On Saturday, my friend Siobhan and I decided to spend our Valentine’s Day at a Macaron and Mews tour of London. We met up with Yannick, our tour guide, outside the Lanesborough Hotel at 2. It was Valentine’s Day so we were the only non-couple there besides another girl so that was fun. She is traveling Europe and is from DC so it was nice to have another American in the group! There was also a very cute and incredibly well-behaved baby. The tour itself was great. I love nothing more than finding hidden corners of London and French pastries so this tour was right up my alley.
The tour took us around Belgravia and Knightsbridge, where we learnt about the history of the area and also went exploring the mews, which are houses converted from the former stables of the large houses. Let me just say that I found so many dream homes. And ate five delicious macarons. I highly recommend taking the tour. You’ll definitely go exploring through the mews and see parts of London that you never knew existed. And, you’ll fall in love with all the cute little houses. Check out some photos from it below!
|Our first mews. How expensive do you think they are considering all the|
fancy cars?? Totally affordable right?
|I want a vine covered house|
The Grenadier (pictured below) was originally built in 1720 as the Officers Mess for the First Royal Regiment of the Foot Guards. It became The Guardsman Public House in 1818. It was frequented by the Duke of Wellington and King George IV. Today, it is known as one of England’s most haunted pubs because of a a young grenadier named Cedric who got caught cheating during a game of cards. Legend has it that his friends beat him to death as a punishment and then threw him out of the window. Today, people pay homage to his spirit by putting money on the ceiling. A sign by the side door states “it is house policy that all customers should be suitably dressed. Persons wearing overalls or soiled clothes will not be served”. Who knew overalls were still a thing…
|Such a great entrance!|
|Why are the mews houses all so cute?!|
|This was the pub that my parents and I went to over Christmas|
break. So cool to stumble upon it again!!
|Dream: to one day have a cute little door to my home.|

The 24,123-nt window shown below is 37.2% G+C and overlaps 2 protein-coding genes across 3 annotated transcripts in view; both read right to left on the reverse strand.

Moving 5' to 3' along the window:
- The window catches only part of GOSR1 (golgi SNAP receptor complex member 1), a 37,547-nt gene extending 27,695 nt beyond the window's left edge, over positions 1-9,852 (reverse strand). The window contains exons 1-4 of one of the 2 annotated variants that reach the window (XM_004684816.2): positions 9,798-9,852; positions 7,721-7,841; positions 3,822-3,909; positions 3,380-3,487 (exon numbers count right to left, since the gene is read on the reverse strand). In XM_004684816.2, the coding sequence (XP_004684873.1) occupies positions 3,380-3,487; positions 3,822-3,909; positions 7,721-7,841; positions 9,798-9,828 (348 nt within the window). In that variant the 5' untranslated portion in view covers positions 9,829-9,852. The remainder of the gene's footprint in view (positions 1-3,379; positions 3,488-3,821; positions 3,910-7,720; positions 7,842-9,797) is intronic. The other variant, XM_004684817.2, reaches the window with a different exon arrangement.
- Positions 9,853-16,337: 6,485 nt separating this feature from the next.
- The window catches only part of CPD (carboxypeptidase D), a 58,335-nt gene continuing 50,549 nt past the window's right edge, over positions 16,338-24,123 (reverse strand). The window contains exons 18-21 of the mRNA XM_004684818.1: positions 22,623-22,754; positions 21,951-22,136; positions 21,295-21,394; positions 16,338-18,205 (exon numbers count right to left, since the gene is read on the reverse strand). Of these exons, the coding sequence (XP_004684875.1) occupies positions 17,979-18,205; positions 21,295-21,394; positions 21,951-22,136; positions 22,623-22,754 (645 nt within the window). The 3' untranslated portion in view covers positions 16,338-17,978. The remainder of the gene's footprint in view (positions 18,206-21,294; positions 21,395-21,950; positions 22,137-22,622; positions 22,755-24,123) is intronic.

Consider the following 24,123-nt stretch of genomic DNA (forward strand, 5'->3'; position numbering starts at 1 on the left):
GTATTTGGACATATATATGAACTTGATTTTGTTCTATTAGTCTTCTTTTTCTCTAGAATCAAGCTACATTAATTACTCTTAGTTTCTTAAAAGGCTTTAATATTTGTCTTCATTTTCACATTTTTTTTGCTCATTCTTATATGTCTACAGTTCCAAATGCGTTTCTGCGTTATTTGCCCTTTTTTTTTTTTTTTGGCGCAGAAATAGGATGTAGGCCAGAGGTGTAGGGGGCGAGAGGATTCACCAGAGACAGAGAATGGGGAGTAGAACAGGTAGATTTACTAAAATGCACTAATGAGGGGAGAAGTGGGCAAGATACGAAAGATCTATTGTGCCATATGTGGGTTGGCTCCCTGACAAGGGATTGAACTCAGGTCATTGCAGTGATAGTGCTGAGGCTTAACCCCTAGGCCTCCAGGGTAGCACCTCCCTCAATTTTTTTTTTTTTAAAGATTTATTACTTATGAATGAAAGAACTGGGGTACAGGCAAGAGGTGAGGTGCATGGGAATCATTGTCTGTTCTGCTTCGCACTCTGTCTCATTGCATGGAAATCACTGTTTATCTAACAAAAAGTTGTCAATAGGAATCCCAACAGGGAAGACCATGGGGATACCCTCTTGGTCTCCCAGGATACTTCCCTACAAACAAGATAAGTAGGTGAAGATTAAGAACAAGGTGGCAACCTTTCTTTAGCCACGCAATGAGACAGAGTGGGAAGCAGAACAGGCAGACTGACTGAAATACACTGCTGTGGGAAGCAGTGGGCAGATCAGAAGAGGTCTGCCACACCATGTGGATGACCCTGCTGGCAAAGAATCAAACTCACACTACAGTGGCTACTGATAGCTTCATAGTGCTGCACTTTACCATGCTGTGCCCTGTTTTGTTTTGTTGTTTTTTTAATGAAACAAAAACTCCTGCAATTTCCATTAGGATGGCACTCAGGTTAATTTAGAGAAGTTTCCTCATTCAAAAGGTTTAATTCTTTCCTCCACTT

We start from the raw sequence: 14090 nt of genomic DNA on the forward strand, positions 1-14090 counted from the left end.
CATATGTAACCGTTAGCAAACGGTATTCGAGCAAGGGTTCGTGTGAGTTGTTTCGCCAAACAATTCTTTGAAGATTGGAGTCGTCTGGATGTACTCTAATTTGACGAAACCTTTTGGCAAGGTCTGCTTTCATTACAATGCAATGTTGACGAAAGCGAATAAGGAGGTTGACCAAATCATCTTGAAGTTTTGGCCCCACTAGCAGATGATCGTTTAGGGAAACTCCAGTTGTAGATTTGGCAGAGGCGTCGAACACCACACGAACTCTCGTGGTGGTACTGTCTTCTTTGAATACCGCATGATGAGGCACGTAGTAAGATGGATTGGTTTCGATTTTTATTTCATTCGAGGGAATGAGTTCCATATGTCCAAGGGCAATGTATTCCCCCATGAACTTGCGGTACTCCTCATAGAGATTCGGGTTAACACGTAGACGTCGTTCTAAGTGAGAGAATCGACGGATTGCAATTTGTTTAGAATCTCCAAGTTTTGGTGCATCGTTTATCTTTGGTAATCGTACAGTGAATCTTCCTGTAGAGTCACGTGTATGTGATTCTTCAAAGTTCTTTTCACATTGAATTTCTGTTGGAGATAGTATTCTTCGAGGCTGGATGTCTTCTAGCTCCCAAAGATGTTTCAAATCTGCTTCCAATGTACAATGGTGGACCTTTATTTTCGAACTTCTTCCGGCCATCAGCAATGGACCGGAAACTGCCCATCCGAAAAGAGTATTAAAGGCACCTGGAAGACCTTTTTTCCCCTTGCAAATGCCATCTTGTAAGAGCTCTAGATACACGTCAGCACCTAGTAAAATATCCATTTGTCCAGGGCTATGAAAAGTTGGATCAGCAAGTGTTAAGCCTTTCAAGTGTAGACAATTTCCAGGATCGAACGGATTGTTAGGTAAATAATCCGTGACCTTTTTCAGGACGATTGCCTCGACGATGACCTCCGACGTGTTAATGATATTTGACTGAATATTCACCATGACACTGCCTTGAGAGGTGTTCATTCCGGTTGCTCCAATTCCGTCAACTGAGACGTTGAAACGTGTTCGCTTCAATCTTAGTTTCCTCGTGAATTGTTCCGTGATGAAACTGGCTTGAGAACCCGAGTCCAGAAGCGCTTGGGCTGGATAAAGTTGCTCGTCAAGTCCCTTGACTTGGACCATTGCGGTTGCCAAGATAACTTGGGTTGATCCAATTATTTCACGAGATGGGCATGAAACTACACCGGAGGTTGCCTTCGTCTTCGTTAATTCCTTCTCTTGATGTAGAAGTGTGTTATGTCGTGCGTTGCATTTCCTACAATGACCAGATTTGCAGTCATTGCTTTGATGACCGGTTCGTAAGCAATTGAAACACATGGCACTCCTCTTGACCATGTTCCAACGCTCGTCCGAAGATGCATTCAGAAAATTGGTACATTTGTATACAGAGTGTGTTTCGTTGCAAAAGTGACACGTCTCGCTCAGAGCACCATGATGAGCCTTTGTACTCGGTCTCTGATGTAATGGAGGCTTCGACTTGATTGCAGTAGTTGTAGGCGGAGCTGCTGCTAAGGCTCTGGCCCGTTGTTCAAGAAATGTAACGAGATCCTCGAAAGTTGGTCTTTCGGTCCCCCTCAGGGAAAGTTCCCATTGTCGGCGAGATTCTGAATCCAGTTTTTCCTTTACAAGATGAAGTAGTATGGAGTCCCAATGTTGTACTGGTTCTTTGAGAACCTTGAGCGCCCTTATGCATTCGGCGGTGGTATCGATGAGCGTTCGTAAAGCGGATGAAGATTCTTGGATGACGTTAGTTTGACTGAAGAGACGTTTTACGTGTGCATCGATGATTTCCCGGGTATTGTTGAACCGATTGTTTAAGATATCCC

|A cool map of London. It even shows the old river that|
ran into the Thames. You can see Hyde Park & Regents Park!
The Pantechnicon building was built in 1830 as a bazaar and this facade was the only part of the building that wasn’t destroyed in a fire in 1874. It now houses retail and restaurants.
Our first macaron stop was Pierre Hermé. He began his career at the age of 14 and has been called the “Picasso of Pastry. And man do I agree. The other pastries in the store looked phenomenal and the macarons were delicious and fluffy. I got vanilla (I know I played it safe, but I just love vanilla) and it was a really intense flavour. They had so many other flavours, some normal, some really interesting. I definitely want to go back. Perhaps when I’m in Paris again… :)
|Julian Assange’s home! Yay Ecuador and the £9 million|
it takes to police the embassy!
When we were in Harrods, we went to our final three macaron places. The first two were William Curley and La Maison du Chocolat. I got raspberry from the former and pistachio from the latter. Unfortunately, they both contained chocolate in the centre (sinful) so I could only eat the edges but the edges were good!
|#obsessed with these stairs|
If you’re in London and want an excuse to eat French pastries and walk around some hidden parts of the area, check out this tour. Yannick is a great guide. Very entertaining and informative. Plus, for a 2.5 hour tour including 5 macarons for £20, how could you resist?! Walks like these just make me fall in love with London even more!